Moderate Weight Loss Decreases Diabetes Risk in Obese Teens

Published Online: Monday, July 22, 2013
Follow Pharmacy_Times:
Losing a moderate amount of weight can help obese teenagers improve their insulin sensitivity, potentially lowering their risk for diabetes, according to the results of a study published online on May 24, 2013, in the Journal of Pediatrics.
 
Researchers enrolled 113 obese adolescents aged 13 to 17 in a randomized, controlled behavioral weight loss trial program. The average baseline BMI for participants was 37.1, and they were all determined to be at high risk of developing type 2 diabetes. The adolescents and their parents were taught healthy eating habits and were encouraged to increase their levels of physical activity. Participants also attended weekly group counseling sessions.
 
Over the 4-month study period, the teenagers lowered their levels of fasting insulin, decreased their insulin resistance, and significantly improved their whole body insulin sensitivity index. The number of participants who met the criteria for metabolic syndrome also decreased due to weight loss. Based on their results, the researchers determined that the participants needed to reduce their BMI by just 8% in order to improve their insulin sensitivity.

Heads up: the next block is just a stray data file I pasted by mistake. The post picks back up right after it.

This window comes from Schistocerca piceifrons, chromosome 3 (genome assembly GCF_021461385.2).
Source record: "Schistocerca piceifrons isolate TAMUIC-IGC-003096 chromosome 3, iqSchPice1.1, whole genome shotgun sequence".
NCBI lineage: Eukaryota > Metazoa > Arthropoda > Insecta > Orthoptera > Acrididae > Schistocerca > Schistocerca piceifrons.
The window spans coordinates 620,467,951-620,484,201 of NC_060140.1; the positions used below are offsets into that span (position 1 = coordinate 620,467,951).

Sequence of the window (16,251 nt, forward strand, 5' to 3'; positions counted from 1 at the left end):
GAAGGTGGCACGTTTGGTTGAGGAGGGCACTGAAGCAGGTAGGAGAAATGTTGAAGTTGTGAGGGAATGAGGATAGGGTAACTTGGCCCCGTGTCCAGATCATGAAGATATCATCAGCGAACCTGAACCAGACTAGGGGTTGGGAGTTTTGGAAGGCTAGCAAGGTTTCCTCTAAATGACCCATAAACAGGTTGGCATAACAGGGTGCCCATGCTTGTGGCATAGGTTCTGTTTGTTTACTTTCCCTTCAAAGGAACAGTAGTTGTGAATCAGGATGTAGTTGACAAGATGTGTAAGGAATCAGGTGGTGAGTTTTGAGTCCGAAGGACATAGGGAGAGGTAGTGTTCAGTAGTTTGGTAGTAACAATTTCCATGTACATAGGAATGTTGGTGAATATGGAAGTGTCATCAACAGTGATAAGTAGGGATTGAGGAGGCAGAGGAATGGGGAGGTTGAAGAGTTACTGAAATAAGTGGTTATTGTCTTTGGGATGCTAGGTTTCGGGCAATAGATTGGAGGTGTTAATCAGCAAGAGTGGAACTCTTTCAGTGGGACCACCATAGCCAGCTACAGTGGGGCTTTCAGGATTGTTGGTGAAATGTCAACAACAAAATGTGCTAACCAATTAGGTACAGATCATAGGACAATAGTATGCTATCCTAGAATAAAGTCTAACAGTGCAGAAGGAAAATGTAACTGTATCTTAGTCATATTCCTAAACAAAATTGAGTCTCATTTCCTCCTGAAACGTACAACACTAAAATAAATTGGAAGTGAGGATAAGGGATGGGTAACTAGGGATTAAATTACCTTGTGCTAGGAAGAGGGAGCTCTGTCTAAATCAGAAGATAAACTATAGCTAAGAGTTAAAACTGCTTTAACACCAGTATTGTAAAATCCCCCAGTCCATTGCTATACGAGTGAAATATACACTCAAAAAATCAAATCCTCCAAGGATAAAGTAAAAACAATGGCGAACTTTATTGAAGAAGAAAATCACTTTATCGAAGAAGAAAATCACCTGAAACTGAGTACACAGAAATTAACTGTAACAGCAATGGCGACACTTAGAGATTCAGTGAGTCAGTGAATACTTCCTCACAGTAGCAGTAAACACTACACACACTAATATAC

The researchers suggest that weight loss programs designed for overweight and obese teenagers should focus on attainable weight loss goals that will lower their risks for metabolic and cardiovascular diseases. 


Related Articles
Americans are fortunate to have abundant food sources, but the flip side is the country’s obesity epidemic.
Sanofi has announced the FDA approval of its insulin glargine injection (Toujeo), a once-daily long-acting basal insulin, for the improvement of glycemic control in adults with type 1 and type 2 diabetes.
Novo Nordisk has positive results from a completed phase 2 trial on the oral formulation of its investigational, long-acting human glucagon-like peptide-1 analogue.
Many patients with non-alcoholic fatty liver disease also have low vitamin D levels.
Latest Issues
  • photo
    Pharmacy Times
    photo
    Health-System Edition
    photo
    Directions in Pharmacy
    photo
    OTC Guide
    photo
    Generic Supplements
  • photo
    Pharmacy Careers
    photo
    Specialty Pharmacy Times
    photo
    Generic
$auto_registration$